Running  BFE                  Base Filtering Engine
Running  BrokerInfrastru...   Background Tasks Infrastructure Ser...

Next on our service management task list is checking server dependencies.

Required Services ^

PowerShell makes it very easy to display the status of all the services that are required for a given service, even on a remote computer.

PS C:\> get-service dns -ComputerName chi-dc03 –RequiredServices

Status   Name                DisplayName
------   ----                -----------
Running  Afd                 Ancillary Function Driver for Winsock
Running  Tcpip               TCP/IP Protocol Driver
Running  RpcSs               Remote Procedure Call (RPC)
Running  NTDS                Active Directory Domain Services

The –RequiredServices parameter will write objects to the pipeline for every required service. You could even take this a step further and check these services’ required services.

PS C:\> get-service dns -ComputerName chi-dc03 -RequiredServices | select
name,@{name="computername";expression={$_.machinename}} | get-service 
-RequiredServices

Status   Name                DisplayName
------   ----                -----------
Running  RpcEptMapper        RPC Endpoint Mapper
Running  DcomLaunch          DCOM Server Process Launcher

The Get-Service cmdlet’s –Computername parameter will take pipelined input but the incoming object must have a Computername property which is why I used the hash table with Select-Object. But it looks like everything is fine with the DNS service on CHI-DC03.

Dependent Services ^

We can do the same thing with dependent services. That is, services that depend on this service. If there are none, you’ll get nothing written to the pipeline.

PS C:\> get-service dns -ComputerName chi-dc03 -DependentServices
PS C:\> get-service lanmanworkstation -ComputerName chi-dc03 -DependentServices

Status   Name                DisplayName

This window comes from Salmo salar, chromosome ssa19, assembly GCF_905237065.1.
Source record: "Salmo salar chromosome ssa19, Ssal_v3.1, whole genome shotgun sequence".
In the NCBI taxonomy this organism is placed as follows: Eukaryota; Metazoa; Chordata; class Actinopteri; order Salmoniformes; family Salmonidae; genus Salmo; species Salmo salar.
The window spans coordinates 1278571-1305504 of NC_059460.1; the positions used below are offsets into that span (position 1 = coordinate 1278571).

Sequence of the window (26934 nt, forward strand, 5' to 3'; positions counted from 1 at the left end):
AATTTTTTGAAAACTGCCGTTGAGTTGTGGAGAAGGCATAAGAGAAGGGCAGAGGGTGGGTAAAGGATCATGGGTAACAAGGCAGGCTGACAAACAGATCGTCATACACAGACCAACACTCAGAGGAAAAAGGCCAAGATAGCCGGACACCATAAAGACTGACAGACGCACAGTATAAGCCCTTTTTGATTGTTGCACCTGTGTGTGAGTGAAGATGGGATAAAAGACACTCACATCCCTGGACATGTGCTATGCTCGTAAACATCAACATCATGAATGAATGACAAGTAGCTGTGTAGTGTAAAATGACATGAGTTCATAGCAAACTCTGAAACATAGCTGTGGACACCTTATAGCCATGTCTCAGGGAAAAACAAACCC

------   ----                -----------
Stopped  SessionEnv          Remote Desktop Configuration
Running  Netlogon            Netlogon
Running  Dfs DFS             Namespace
Running  Browser             Computer Browser

Required and dependent services are also part of every service object.

PS C:\> get-service rpcss | Select *services

RequiredServices                       DependentServices
----------------                       -----------------
{RpcEptMapper, DcomLaunch}             {WwanSvc, wuauserv, WSearch, wscsvc...}

And while you could get all dependencies for all services, a command like this

PS C:\> get-service –DependentServices

Doesn’t really tell you much so I recommend sticking with querying specific services. Although you could query the same service on multiple computers. This command works much better in PowerShell v3.

PS C:\> get-service dns -comp chi-dc01,chi-dc03 -RequiredServices | Sort Machinename,Name | Format-table -GroupBy machinename

You can see the results in the next screenshot.

Services and PowerShell - Dependent Services

Dependent Services

To get similar results in PowerShell v2 you’ll need to pipe the computernames to Get-Service.

PS C:\> "chi-dc01","chi-dc03" | foreach { get-service dns -comp $_ -RequiredServices} | Sort Machinename,Name | format-table -GroupBy machinename

In the next article we’ll look at starting, stopping and restarting services.

5 Comments
  1. Matt 10 years ago

    I created a very low-tech script that I’ve found quite useful to show just services which aren’t ‘default’ within our company

    function show-nonstandardservices {
    [CmdletBinding()]
    Param ($P_SERVER = “.”)
    $ARR_USUAL_SERVICES = “x”, “x”
    $ARR_USUAL_SERVICES += “AeLookupSvc” # Application Experience
    $ARR_USUAL_SERVICES += “Alerter” # Alerter
    $ARR_USUAL_SERVICES += “ALG” # Application Layer Gateway Service

    get-wmiobject win32_service -computername $P_SERVER |
    where { $ARR_USUAL_SERVICES -notcontains $_.name } |
    select name, DisplayName |
    sort -uniq name
    }
    set-alias sserv show-nonstandardservices

    This gives me a really quick way of finding out (or reminding myself) what a server does.

  2. Author

    Nice. I hope you don’t mind but let me steer you in the right direction to make this a little better, yet still retain your quick and dirty approach. Here’s my tweak:

    function show-nonstandardservices {